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Intensivist-led on-call service: key step in mortality reduction


We conducted an audit to determine whether a change to a dedicated intensivist rota in our district general hospital ICU improved patient outcome. Our unit, like many others around the country, had historically been covered out of hours by anaesthetists rather than specialists in intensive care medicine. This audit therefore had potentially far-reaching implications for many other similar ICUs in the UK.


We conducted a retrospective analysis on data obtained from the ICNARC database, patient notes, drug charts and ICU charts over two cycles. The first ran from 1 December 2008 to 31 January 2009, when the conventional on-call consultant rota was still in operation. The second ran from 1 January 2010 to 31 March 2010, following implementation of a dedicated intensivist rota. Our primary outcome measure was unit mortality. We analysed a further eight parameters as indirect markers of good clinical practice. These were tidal volume, urine output, glycaemic control, lactate, mixed venous oxygen, and appropriate prescription of gastric protection, antibiotics and venous thromboembolism prophylaxis.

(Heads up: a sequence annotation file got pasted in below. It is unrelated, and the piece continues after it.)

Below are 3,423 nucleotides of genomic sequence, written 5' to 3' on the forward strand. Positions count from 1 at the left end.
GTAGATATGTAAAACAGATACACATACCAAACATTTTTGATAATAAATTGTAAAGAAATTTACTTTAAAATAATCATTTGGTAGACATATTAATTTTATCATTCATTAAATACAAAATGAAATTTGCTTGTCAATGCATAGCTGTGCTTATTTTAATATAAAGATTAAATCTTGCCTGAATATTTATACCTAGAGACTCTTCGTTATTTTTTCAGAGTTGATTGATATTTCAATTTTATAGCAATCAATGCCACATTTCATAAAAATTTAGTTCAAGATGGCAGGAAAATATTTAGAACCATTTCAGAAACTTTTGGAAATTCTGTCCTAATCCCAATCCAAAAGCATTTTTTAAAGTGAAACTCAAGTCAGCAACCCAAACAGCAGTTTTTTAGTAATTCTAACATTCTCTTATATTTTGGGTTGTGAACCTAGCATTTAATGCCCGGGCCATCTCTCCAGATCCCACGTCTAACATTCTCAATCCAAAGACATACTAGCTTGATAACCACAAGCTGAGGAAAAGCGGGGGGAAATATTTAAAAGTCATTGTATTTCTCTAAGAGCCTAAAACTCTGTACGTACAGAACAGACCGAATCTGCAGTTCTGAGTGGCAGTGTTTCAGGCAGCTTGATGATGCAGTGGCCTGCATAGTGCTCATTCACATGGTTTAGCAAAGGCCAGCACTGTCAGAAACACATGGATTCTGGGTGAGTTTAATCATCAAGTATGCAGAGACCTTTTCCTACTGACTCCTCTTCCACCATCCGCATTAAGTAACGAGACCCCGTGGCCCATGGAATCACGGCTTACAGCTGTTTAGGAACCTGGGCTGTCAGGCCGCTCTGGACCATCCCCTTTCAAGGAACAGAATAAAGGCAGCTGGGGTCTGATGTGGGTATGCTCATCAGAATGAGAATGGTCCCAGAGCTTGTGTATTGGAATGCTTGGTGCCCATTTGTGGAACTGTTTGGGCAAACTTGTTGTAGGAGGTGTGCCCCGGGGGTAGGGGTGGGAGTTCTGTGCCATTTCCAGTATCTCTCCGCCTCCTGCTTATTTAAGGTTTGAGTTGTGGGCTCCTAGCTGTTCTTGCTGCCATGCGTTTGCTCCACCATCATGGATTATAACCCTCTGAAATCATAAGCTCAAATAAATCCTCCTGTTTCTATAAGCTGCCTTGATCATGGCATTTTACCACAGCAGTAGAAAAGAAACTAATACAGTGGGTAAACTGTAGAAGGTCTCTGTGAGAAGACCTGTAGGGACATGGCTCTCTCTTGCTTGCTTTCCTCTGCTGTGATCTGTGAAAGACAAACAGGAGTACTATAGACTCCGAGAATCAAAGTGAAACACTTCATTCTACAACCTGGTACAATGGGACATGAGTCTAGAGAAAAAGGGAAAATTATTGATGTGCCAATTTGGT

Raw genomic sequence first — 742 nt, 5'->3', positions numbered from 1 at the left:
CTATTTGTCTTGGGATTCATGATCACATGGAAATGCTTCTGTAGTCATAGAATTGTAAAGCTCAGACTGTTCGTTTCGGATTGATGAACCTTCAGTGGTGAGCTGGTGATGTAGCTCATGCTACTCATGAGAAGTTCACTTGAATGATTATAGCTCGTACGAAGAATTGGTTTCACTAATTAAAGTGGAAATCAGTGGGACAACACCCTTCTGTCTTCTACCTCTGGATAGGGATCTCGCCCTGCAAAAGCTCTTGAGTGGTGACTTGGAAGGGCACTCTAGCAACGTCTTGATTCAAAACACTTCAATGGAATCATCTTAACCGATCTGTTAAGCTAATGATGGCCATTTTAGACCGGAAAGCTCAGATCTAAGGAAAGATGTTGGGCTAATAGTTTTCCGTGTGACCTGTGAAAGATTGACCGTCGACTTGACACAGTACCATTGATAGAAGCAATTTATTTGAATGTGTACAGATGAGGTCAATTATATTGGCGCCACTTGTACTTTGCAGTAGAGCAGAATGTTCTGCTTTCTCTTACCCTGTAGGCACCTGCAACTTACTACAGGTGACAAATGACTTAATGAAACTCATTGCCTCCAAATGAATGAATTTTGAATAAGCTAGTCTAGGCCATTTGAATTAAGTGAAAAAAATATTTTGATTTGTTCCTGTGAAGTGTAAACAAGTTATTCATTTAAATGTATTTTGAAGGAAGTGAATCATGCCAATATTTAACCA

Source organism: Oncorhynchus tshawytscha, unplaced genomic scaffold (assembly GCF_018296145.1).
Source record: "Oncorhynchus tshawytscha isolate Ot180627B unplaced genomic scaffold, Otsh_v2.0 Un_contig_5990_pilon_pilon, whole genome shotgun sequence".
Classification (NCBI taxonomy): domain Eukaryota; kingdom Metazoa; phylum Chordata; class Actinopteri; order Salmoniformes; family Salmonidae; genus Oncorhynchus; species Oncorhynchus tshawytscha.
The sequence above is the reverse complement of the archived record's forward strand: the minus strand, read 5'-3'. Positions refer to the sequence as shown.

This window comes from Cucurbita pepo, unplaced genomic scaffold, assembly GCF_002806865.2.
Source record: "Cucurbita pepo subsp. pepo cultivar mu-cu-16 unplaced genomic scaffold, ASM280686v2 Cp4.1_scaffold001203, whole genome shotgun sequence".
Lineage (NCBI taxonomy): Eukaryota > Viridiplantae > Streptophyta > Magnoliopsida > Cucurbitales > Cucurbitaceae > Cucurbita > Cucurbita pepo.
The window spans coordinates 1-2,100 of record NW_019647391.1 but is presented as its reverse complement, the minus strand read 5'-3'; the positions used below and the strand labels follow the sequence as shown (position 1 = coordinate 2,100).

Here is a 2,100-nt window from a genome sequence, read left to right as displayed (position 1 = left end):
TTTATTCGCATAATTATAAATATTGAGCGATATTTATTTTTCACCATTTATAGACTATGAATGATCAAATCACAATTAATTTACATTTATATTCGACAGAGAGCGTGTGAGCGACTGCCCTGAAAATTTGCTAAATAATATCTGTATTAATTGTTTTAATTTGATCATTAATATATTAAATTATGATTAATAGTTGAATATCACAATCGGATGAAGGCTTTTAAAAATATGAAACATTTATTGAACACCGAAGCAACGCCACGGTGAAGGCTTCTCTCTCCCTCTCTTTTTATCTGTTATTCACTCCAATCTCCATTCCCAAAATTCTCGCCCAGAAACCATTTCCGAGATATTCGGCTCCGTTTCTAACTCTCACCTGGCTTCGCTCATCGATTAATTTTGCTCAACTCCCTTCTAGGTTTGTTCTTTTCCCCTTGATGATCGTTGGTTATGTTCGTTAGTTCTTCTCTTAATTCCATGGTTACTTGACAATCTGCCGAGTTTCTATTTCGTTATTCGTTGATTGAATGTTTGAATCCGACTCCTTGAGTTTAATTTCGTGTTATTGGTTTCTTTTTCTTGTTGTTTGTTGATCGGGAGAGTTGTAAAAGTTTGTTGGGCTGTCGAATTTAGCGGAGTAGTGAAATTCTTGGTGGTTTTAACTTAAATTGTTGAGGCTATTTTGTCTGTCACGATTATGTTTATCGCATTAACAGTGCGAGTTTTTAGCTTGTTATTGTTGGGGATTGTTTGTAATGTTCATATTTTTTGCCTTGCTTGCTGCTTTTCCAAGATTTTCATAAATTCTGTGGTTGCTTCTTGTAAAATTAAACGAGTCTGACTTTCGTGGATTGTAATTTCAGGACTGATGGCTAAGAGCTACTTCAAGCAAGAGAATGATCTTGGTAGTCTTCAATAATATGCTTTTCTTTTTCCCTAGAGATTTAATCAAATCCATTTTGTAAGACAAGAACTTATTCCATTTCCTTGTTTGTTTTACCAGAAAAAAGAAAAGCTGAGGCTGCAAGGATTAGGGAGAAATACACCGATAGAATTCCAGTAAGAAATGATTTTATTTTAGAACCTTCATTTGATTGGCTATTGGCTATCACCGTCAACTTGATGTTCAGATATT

Patient demographics were similar between the two cohorts under investigation, but the mean admission APACHE II score was found to be significantly lower following the rota change, as shown in Table 1. This reduced inpatient unit mortality from 39% in cycle 1 to 25% in cycle 2. However, the change to an intensivist rota made little difference to our markers of good clinical practice.

Table 1 Patient demographics


Our study suggests that the improvement to unit mortality was secondary to patient selection, rather than a fundamental change in clinical practice within the ICU. This indicates that a dedicated rota, in which consultant intensivists lead on out-of-hours referrals, reduces the number of inappropriate admissions to the ICU.

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Harris, N., Kilner, H., Krishnamurthy, A. et al. Intensivist-led on-call service: key step in mortality reduction. Crit Care 15 (Suppl 1), P474 (2011).

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